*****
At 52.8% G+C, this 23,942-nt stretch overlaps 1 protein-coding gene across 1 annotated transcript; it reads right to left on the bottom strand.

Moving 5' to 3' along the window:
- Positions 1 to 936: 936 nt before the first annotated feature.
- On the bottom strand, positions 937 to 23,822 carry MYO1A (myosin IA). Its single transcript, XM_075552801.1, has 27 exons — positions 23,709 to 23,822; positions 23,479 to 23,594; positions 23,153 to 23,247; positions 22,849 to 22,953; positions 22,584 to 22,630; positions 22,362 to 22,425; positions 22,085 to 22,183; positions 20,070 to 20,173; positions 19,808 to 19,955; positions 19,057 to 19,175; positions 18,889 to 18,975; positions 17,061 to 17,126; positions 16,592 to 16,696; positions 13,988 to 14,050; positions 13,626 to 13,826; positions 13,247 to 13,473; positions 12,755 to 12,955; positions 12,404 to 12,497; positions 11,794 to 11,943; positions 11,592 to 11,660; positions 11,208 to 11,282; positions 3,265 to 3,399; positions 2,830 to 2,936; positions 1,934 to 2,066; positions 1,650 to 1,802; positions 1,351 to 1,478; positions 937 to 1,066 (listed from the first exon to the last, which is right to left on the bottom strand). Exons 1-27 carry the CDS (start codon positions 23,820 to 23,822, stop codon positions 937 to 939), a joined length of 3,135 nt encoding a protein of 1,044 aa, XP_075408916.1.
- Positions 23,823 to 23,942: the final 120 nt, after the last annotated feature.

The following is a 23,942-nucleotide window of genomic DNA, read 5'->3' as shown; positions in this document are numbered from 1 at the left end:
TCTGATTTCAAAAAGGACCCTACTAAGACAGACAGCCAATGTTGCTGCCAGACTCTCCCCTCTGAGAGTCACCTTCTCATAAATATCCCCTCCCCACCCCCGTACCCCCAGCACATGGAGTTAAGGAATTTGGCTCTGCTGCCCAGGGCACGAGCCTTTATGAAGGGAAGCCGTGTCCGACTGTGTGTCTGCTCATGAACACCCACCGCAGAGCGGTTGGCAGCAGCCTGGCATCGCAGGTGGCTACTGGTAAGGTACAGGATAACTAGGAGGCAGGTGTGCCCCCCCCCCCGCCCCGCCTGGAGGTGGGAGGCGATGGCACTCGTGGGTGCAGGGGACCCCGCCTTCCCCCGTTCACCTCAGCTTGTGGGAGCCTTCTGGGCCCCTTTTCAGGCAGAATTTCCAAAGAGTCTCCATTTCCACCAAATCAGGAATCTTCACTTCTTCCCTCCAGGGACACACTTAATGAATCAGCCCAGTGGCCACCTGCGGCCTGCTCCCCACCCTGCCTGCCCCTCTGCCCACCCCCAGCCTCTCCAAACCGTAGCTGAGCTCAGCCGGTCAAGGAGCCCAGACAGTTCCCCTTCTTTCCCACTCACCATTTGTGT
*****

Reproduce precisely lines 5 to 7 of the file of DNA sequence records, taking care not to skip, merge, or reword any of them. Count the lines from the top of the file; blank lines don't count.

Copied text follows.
- Positions 23,823 to 23,942: the final 120 nt, after the last annotated feature.

The following is a 23,942-nucleotide window of genomic DNA, read 5'->3' as shown; positions in this document are numbered from 1 at the left end:
TCTGATTTCAAAAAGGACCCTACTAAGACAGACAGCCAATGTTGCTGCCAGACTCTCCCCTCTGAGAGTCACCTTCTCATAAATATCCCCTCCCCACCCCCGTACCCCCAGCACATGGAGTTAAGGAATTTGGCTCTGCTGCCCAGGGCACGAGCCTTTATGAAGGGAAGCCGTGTCCGACTGTGTGTCTGCTCATGAACACCCACCGCAGAGCGGTTGGCAGCAGCCTGGCATCGCAGGTGGCTACTGGTAAGGTACAGGATAACTAGGAGGCAGGTGTGCCCCCCCCCCCGCCCCGCCTGGAGGTGGGAGGCGATGGCACTCGTGGGTGCAGGGGACCCCGCCTTCCCCCGTTCACCTCAGCTTGTGGGAGCCTTCTGGGCCCCTTTTCAGGCAGAATTTCCAAAGAGTCTCCATTTCCACCAAATCAGGAATCTTCACTTCTTCCCTCCAGGGACACACTTAATGAATCAGCCCAGTGGCCACCTGCGGCCTGCTCCCCACCCTGCCTGCCCCTCTGCCCACCCCCAGCCTCTCCAAACCGTAGCTGAGCTCAGCCGGTCAAGGAGCCCAGACAGTTCCCCTTCTTTCCCACTCACCATTTGTGT